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Across 2019, we analyzed almost 150 ads, gathering almost 100,000 surveys and 20 million datapoints. Using this data, we developed the Cultural Fluency Quotient, a new metric to predict brand favorability and purchase intent, and ran machine learning on the data to derive powerful new insights into what matters for every demographic. Read on for critical insights into the creative strategy you need to win the New Wave.
Access the Presentation
Keys to Culturally Fluent Creative for the New Wave
In a climate of increasing tribalism exacerbated by social media polarization, advertisers must appeal to the most complex mix of demographics in American history while steering clear of unintended backlash. Every quarter has its walk of shame for one or more brands, most recently Peloton for its widely reviled holiday commercial “The Gift that Gives Back” that tanked the stock by over 10% in early December 2019.
As many members know, we have been building a capability we call CultureRate:Ad leveraging a database of consumer response to ads. Across the last 18 months, we have been conducting research based on a new way of looking at brand favorability called Groundswell and Backlash, and applied machine learning to reveal powerful insights into how people from different cultural backgrounds process ads.
As the database grows, our ability to derive deeper insights and develop more predictive metrics increases. For this study we developed the Cultural Fluency Quotient (CFQ), a weighted combination of three factors that best predict post-view brand favorability and purchase intent, which is then indexed for each demographic. We ranked ads on CFQ for each demographic and ran machine learning on the top and bottom performing ads to derive the factors that best predict both high Cultural Fluency and what to avoid.
One key insight here is to go beyond performance norms. We therefore also look at how important a norm is to high CFQ. After all, it makes no sense to focus overly on how well an ad’s visuals perform (for example), if visuals are not a driver of cultural fluency. For this reason, we use our machine learning results to derive importance scores an dozens of attributes of ads. We then plot the results on a 2×2, as shown below. The winning ads do well (horizontal axis) on what matters (vertical axis).
When we run the numbers, the findings are similar for every demographic. The best ads tell a simple story using ONE multicultural perspective, with attention to authentic texture. These ads avoid the trap of representing every demographic at once, and ensure theviewer is not confused by the relationship between the product and the story.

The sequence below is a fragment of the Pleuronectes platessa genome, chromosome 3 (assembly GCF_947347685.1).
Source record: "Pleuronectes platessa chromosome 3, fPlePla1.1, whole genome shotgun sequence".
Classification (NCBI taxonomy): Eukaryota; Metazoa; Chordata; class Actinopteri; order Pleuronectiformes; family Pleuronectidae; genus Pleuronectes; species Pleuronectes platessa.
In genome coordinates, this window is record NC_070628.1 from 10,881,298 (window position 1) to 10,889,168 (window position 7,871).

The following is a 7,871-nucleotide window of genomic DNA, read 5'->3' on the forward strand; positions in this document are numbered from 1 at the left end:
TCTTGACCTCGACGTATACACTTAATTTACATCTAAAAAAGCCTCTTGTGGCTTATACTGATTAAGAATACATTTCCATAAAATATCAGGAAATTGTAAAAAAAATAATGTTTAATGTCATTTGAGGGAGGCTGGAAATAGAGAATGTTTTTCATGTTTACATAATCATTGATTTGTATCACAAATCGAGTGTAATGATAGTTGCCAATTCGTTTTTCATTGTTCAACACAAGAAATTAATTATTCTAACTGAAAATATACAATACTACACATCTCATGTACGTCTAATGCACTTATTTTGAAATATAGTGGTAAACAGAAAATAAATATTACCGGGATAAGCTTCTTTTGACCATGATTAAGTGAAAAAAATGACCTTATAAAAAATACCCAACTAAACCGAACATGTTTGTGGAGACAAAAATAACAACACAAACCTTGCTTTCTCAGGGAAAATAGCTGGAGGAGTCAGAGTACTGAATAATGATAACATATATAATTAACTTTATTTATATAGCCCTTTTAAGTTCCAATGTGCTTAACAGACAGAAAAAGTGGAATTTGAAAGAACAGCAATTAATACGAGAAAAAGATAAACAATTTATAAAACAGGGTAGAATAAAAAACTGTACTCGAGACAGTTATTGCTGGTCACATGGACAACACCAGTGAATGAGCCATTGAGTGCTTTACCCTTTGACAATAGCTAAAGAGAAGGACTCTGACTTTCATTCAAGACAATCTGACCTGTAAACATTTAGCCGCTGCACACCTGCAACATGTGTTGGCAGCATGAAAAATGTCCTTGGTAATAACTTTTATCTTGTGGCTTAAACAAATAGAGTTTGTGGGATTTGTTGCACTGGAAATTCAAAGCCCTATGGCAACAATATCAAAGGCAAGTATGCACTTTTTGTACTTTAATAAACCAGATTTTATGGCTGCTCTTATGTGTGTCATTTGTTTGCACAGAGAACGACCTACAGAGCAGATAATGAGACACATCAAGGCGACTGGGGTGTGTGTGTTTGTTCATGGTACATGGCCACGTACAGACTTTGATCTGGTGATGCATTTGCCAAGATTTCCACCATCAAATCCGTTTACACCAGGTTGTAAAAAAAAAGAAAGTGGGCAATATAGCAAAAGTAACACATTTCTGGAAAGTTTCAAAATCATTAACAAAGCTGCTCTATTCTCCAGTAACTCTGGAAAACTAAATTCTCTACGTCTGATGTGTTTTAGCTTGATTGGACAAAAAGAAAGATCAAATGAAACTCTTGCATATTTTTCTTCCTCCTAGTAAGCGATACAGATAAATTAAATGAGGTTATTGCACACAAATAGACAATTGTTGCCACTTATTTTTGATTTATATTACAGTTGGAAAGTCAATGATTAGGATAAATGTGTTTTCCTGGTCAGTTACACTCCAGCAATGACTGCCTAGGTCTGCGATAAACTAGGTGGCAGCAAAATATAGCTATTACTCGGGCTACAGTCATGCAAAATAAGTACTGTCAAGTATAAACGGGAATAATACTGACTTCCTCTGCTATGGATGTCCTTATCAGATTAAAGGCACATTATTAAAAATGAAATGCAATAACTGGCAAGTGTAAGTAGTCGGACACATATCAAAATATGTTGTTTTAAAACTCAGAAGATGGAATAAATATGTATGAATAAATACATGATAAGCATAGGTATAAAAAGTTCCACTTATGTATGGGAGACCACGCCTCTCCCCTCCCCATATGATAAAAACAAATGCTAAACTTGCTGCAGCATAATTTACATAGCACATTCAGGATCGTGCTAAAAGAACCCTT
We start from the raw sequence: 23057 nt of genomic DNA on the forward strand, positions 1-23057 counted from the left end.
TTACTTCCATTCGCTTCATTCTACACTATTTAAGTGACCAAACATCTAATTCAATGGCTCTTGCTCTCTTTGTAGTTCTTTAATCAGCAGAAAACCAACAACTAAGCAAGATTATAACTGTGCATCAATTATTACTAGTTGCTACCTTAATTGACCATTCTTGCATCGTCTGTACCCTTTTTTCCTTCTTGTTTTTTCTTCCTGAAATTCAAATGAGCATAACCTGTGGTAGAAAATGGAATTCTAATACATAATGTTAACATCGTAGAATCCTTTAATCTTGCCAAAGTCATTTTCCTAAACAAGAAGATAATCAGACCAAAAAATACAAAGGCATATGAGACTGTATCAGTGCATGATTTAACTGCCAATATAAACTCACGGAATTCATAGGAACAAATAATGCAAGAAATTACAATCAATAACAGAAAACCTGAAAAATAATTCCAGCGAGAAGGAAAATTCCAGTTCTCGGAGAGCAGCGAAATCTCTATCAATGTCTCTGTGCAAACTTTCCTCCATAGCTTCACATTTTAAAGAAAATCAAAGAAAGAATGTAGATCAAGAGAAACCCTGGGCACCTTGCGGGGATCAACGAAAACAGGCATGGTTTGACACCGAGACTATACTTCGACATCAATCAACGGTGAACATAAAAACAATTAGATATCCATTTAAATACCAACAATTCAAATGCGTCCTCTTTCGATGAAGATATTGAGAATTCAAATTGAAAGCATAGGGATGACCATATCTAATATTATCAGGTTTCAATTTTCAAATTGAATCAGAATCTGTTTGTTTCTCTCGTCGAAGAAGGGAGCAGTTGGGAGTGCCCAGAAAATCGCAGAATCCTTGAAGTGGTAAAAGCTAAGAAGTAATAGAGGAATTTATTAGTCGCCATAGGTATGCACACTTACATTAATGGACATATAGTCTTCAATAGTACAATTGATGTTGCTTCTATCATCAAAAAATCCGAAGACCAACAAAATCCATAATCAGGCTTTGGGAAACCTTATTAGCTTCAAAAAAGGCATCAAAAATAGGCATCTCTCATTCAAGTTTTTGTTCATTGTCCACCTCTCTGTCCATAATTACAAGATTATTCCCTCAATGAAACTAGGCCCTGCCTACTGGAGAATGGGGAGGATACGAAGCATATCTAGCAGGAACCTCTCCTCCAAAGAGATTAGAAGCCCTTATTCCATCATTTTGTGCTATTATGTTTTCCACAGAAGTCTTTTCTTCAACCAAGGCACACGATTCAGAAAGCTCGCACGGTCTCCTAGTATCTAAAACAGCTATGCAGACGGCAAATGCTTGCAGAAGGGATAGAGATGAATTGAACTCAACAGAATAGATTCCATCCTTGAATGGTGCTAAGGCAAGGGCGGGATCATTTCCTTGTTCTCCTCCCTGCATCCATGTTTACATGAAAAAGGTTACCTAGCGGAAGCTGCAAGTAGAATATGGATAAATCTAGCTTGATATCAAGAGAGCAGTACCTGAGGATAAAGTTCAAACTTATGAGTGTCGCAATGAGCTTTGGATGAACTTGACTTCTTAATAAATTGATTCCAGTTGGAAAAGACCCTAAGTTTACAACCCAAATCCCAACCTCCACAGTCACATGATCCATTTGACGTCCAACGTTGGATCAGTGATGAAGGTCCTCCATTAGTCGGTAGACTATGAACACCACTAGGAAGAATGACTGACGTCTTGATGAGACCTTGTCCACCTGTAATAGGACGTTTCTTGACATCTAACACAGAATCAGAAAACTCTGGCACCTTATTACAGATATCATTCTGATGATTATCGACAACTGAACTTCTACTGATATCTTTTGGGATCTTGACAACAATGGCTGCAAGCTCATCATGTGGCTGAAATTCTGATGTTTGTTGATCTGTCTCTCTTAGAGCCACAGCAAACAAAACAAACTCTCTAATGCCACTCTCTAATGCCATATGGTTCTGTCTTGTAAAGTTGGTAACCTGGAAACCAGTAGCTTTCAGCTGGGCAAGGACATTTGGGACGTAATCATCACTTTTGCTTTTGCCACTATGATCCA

The top two insights from this analysis imply:
It’s Not Just Casting: Creating common ground is not just “representation.” You see that in the chart below that People & Characters are not as important as Story and Message. Diverse representation is necessary but it’s only price of entry.
The Story is Everything: Storytelling is by far the most impactful way to build cultural relevance. No story, no cultural fluency.
Few ads better exemplify this point than US Banks “Hard Work Works: Flying Home.”
https://i.collagegroup.com/wp-content/uploads/2020/02/jakob-owens-GpwEyFkAXYo-unsplash.jpg10001500Katie Hocksteinhttps://www.collagegroup.com/wp-content/uploads/2021/04/Collage-Group-Main_167-space.pngKatie Hockstein2020-02-11 16:35:072020-03-26 19:21:01Diverse Representation in Ads Is Not Enough to Win The “New Wave” of Diverse, Young Americans
The Cultural Fluency Imperative: How to Win the “New Wave” of Diverse, Young Consumers
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The 2019 Roundtable Series inaugurated a new chapter in the way we help organizations activate young diverse consumers. Learn about our Cultural Fluency Framework and how applying our three-part approach can help connect your brand equities more reliably to the Group Traits of these consumers.
How should marketers reach younger and more diverse Americans, the generation between 18 and 39 whose spending is set to explode? To answer this question, we enhanced the Cultural Fluency framework we first introduced in 2017, to better increase the ROI on marketing to a diverse America.
Listen to or download this presentation to learn about:
Our three-part framework for deepening Cultural Fluency for the New Wave.
Details of the New Wave Group Traits, covering the “what, how and where” of marketing to this segment.
Case study examples outlining how a handful of leading brands are activating against these Traits.